How much time do you spend applying for jobs in the $200,000 payscale? Let’s say you ARE in that market. If the price goes up to $250,000, you might conclude that the competition to too hard, and set your sights a little lower. So instead you compete for $180k jobs instead. The external outcome-focused observer will see that you are taking more jobs at lower prices in another market – but in fact maybe you were just gambling at the higher probability job offer, and pursuing those, very possibly in an actually suboptimal manner.

So the real question is whether the minimum wage has an overall negative effect on the economy. The observation that people travelled across the state border after a minimum wage change is CONSISTENT with that. Yes. But this is no ringer of any sort. And, the particular context makes the period particularly unsuitable for drawing strong conclusions – because it was right smack in the middle of the largest economic crisis in living memory.

18 Troll Me April 30, 2017 at 11:45 am

P.S. – the belief that a hike from $10 to $12 an hour may often be an overall improvement does not therefore mean that a $100 an hour minimum would be reasonable. That would be dumb. I think we can all agree on that.

19 ashby April 29, 2017 at 12:51 pm

Paywalled. So low skilled workers preferentially commute to low minimum wage areas? Or perhaps (since commuting is expensive) demand for low skill workers is suppressed by fiat in high minimum wage areas and demand shifts to low minimum wage areas?

Do they quantify the net financial impact of this commuting on financially disadvantaged low skill workers?

20 Troll Me April 29, 2017 at 3:48 pm

You’re supposed to apply Straussian reasoning.

And conclude that minimum wage workers lost jobs due to the policy change.

And hence were forced to commute further for worse jobs.

So, clearly this can happen. But I’m not convinced that it’s hugely relevant in explaining the observation.

On the question of “net financial impact”, this is to be disregarded. “Total wage bill of group A” should be ignored in preference for “employment group of group A, in immediately following period only”.

21 Harun April 29, 2017 at 6:26 pm

Everyone commutes some distance unless they are working at home.

Some people live close to borders making cross border commutes to be normal and not necessarily a worse commute.

Cerberus parings, commute time could stay the exact same in these cases.

That’s why it’s important

22 Thomas Sewell April 29, 2017 at 7:43 pm

The explanation is pretty straightforward. If you can only convince an employer to pay $9/hour for your skills, you commute to the place where it’s legal for you to have a job, because you aren’t legally allowed to work for what someone can economically pay you when the place you live makes all $9/hour jobs illegal.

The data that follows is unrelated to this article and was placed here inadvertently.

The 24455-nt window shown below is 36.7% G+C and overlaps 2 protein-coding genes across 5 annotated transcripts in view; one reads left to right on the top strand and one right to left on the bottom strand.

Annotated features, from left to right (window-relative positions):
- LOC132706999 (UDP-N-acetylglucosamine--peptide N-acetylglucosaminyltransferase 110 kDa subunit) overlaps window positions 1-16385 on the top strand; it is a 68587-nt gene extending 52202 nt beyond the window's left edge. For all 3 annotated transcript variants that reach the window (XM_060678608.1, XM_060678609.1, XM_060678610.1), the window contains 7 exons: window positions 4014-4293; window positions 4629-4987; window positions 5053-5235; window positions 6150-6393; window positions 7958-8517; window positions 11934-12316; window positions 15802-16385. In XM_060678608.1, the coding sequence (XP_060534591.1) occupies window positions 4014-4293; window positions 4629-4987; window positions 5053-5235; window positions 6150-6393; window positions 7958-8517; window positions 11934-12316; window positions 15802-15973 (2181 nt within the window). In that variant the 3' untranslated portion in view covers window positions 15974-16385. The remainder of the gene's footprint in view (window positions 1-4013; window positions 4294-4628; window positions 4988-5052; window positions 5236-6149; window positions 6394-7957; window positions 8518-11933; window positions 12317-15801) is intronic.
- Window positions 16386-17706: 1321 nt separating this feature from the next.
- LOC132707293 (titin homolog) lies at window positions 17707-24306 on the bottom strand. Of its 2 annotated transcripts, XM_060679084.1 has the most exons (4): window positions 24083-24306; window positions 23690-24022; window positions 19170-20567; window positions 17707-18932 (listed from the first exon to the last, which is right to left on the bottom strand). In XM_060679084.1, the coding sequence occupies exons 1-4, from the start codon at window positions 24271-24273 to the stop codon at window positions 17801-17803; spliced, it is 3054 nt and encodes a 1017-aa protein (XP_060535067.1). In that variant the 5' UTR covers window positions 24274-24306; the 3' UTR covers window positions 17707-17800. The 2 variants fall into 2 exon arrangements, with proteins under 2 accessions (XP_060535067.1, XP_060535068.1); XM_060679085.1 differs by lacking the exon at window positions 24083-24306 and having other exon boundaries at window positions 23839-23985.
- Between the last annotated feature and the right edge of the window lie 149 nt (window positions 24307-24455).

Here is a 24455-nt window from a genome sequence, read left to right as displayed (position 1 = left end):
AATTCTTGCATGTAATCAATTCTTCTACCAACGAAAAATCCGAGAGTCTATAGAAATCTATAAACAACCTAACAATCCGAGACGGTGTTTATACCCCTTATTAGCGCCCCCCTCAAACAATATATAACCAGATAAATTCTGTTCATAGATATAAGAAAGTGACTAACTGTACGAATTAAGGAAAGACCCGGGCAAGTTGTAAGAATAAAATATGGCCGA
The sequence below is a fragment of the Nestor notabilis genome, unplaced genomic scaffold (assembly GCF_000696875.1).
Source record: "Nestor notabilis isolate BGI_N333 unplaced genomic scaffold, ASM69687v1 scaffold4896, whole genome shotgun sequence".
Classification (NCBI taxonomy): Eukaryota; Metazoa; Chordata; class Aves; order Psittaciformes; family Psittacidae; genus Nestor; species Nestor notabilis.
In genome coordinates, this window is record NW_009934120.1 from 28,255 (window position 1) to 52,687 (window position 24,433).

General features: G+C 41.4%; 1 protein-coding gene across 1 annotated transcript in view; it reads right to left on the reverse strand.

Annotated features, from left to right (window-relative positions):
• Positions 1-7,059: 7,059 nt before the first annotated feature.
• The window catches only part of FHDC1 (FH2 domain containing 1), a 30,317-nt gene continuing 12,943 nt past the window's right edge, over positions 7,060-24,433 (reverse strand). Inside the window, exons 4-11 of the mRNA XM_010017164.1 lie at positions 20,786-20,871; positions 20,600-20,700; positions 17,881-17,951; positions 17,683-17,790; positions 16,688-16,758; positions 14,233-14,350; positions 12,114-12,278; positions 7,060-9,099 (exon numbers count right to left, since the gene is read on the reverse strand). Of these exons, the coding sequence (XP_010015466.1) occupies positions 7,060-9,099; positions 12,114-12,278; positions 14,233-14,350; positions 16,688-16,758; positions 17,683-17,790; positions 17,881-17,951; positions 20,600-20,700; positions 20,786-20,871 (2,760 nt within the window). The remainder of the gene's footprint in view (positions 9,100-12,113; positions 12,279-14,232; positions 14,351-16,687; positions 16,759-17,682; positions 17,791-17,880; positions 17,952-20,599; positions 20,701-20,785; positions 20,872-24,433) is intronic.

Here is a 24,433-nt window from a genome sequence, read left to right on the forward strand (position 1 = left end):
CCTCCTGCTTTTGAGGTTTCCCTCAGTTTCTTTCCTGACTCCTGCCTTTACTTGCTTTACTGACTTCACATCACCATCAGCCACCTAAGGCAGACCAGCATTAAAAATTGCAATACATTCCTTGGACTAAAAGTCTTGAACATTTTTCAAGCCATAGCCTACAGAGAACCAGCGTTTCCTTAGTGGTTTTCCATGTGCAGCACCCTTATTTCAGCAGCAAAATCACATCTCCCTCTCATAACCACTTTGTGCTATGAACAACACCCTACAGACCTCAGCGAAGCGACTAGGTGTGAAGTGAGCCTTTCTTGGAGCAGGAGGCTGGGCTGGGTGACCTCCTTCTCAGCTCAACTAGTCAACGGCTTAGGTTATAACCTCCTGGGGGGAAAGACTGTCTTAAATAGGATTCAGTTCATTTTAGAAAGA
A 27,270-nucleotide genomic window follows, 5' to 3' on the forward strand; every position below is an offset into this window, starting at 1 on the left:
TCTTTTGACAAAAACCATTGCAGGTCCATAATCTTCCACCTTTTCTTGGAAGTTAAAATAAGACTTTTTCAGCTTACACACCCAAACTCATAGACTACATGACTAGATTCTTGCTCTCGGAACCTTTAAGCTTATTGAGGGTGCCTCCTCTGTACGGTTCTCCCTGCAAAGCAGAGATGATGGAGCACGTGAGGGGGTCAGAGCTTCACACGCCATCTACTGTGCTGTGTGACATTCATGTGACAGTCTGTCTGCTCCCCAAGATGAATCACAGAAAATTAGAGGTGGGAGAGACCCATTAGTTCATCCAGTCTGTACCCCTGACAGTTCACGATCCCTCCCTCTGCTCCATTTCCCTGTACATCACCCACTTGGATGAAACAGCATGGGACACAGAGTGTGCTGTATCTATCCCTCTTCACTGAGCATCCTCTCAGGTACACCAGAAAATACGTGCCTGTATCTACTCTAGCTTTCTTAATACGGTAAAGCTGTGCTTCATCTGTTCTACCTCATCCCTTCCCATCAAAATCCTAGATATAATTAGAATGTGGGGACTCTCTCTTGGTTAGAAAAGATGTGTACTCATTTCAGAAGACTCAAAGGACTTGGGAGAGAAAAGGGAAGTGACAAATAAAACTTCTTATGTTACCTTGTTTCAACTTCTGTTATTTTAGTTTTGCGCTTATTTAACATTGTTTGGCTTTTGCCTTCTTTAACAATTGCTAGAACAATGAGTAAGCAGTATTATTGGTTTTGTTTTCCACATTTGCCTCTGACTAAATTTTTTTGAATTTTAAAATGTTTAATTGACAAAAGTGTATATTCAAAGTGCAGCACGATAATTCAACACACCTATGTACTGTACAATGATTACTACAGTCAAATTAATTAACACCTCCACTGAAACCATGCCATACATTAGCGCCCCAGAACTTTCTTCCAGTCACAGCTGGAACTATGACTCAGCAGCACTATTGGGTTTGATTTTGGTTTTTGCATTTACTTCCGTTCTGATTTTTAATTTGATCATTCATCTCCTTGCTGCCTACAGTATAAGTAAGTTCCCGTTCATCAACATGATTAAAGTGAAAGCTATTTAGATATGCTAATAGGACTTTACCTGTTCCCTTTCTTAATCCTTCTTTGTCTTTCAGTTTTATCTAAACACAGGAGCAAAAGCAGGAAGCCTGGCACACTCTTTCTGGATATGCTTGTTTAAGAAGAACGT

It’s almost like passing a minimum wage law doesn’t magically change how much of a wage a specific person’s labor is worth in the market.

23 BC April 29, 2017 at 9:42 pm

Exactly. If it were illegal to employ minorities or women in a region, we would not be surprised if minorities or women, respectively, commuted to neighboring regions where it was legal for them to work. For some reason, when “minorities or women” are replaced with “sub-minimum wage workers”, some people seem to have difficulty understanding the result.

I’m not sure how the minimum wage, i.e, the ban on low-wage workers, can be constitutional in view of the equal protection clause of the 14th Amendment. Presumably, low-wage workers should have equal protection under law as high-wage workers, especially since the original purpose of the minimum wage was indeed to price low-wage immigrant workers out of the labor market. It was enacted with discriminatory intent from the outset.

24 Troll Me April 29, 2017 at 10:03 pm

Please protect me by making it easy to roll wages back to 1920 if market conditions allow it.

My right to roll back my clock 100 years must not be infringed upon.

25 kevin May 1, 2017 at 11:33 am

“market rate wage” isn’t something binary like race or sex. It changes constantly based on , among other things, monopolistic clout. No one seems outraged that the Department of justice directly regulates monopolies–what’s the difference between regulating monopolies and regulating their negative extrnality: too much clout in setting market wages?

26 Troll Me April 30, 2017 at 11:47 am

Probability of obtaining a paycheck is higher when you are willing to work for a lower wage.

So therefore it is incorrect to assume things necessarily related to productivity on the margin.

On the margin, probably probability-weighted adjustment to ensure obtaining ANY paycheque before rent is due is extremely more relevant than the question of what overall productivity the worker is capable of earning.

27 Troll Me April 30, 2017 at 11:50 am

Which is why sufficient safety nets to meet basic costs is good for the economy.

People can afford to take time to better match with positions where their talents and efforts can be most profitably deployed.

Instead of taking advantage of the 2008-09 crisis for modernization retraining for millions of workers, a trillion dollar line of credit was extended to the big boys on Wall St. who, unaffected by minimum wages one way or the other, had already made of with millions a piece in bonuses,despite having caused (or failed to pre-mitigate) the problem in the first place.

28 Donald Pretari April 29, 2017 at 1:18 pm

#6…Since State lines are being crossed, I would suspect something illicit is going on. Most likely, these people are mules. Or, if not mules, they’re riding to work on mules since driving to work is expensive. Does either State have a sales tax ? The people who cross for higher wages probably move to the other state since they now have more money for housing, so they don’t show up on commuting figures. Or maybe it’s as it says, but $35 is too expensive for me to find out.

29 rayward April 29, 2017 at 2:40 pm